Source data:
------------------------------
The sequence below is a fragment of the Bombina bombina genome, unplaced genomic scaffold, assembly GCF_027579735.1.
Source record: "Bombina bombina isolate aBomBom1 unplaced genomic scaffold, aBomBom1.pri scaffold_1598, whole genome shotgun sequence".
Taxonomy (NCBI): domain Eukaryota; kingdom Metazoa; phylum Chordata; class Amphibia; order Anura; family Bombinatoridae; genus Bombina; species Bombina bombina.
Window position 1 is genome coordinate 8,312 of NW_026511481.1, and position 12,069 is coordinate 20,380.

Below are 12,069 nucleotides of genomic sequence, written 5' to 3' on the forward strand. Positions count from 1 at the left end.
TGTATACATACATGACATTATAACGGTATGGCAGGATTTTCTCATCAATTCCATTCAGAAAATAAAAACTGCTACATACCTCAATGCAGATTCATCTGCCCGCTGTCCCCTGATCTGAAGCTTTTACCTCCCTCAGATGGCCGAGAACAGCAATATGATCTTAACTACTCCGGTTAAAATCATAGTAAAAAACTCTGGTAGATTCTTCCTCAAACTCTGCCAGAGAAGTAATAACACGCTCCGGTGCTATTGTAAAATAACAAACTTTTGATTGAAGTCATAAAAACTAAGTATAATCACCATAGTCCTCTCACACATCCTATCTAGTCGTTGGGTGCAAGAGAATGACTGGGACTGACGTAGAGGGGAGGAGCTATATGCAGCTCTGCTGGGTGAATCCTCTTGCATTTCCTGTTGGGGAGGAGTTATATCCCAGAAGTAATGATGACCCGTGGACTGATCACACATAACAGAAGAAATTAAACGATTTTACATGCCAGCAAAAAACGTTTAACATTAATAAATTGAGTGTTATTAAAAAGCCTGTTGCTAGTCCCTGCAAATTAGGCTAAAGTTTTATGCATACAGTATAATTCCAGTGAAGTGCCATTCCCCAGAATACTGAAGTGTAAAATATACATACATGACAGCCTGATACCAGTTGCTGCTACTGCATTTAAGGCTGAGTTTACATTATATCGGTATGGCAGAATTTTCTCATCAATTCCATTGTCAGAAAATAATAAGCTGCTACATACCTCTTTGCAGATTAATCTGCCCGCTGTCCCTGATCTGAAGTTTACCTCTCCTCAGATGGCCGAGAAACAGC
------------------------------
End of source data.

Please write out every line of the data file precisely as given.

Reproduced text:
The sequence below is a fragment of the Bombina bombina genome, unplaced genomic scaffold, assembly GCF_027579735.1.
Source record: "Bombina bombina isolate aBomBom1 unplaced genomic scaffold, aBomBom1.pri scaffold_1598, whole genome shotgun sequence".
Taxonomy (NCBI): domain Eukaryota; kingdom Metazoa; phylum Chordata; class Amphibia; order Anura; family Bombinatoridae; genus Bombina; species Bombina bombina.
Window position 1 is genome coordinate 8,312 of NW_026511481.1, and position 12,069 is coordinate 20,380.

Below are 12,069 nucleotides of genomic sequence, written 5' to 3' on the forward strand. Positions count from 1 at the left end.
TGTATACATACATGACATTATAACGGTATGGCAGGATTTTCTCATCAATTCCATTCAGAAAATAAAAACTGCTACATACCTCAATGCAGATTCATCTGCCCGCTGTCCCCTGATCTGAAGCTTTTACCTCCCTCAGATGGCCGAGAACAGCAATATGATCTTAACTACTCCGGTTAAAATCATAGTAAAAAACTCTGGTAGATTCTTCCTCAAACTCTGCCAGAGAAGTAATAACACGCTCCGGTGCTATTGTAAAATAACAAACTTTTGATTGAAGTCATAAAAACTAAGTATAATCACCATAGTCCTCTCACACATCCTATCTAGTCGTTGGGTGCAAGAGAATGACTGGGACTGACGTAGAGGGGAGGAGCTATATGCAGCTCTGCTGGGTGAATCCTCTTGCATTTCCTGTTGGGGAGGAGTTATATCCCAGAAGTAATGATGACCCGTGGACTGATCACACATAACAGAAGAAATTAAACGATTTTACATGCCAGCAAAAAACGTTTAACATTAATAAATTGAGTGTTATTAAAAAGCCTGTTGCTAGTCCCTGCAAATTAGGCTAAAGTTTTATGCATACAGTATAATTCCAGTGAAGTGCCATTCCCCAGAATACTGAAGTGTAAAATATACATACATGACAGCCTGATACCAGTTGCTGCTACTGCATTTAAGGCTGAGTTTACATTATATCGGTATGGCAGAATTTTCTCATCAATTCCATTGTCAGAAAATAATAAGCTGCTACATACCTCTTTGCAGATTAATCTGCCCGCTGTCCCTGATCTGAAGTTTACCTCTCCTCAGATGGCCGAGAAACAGC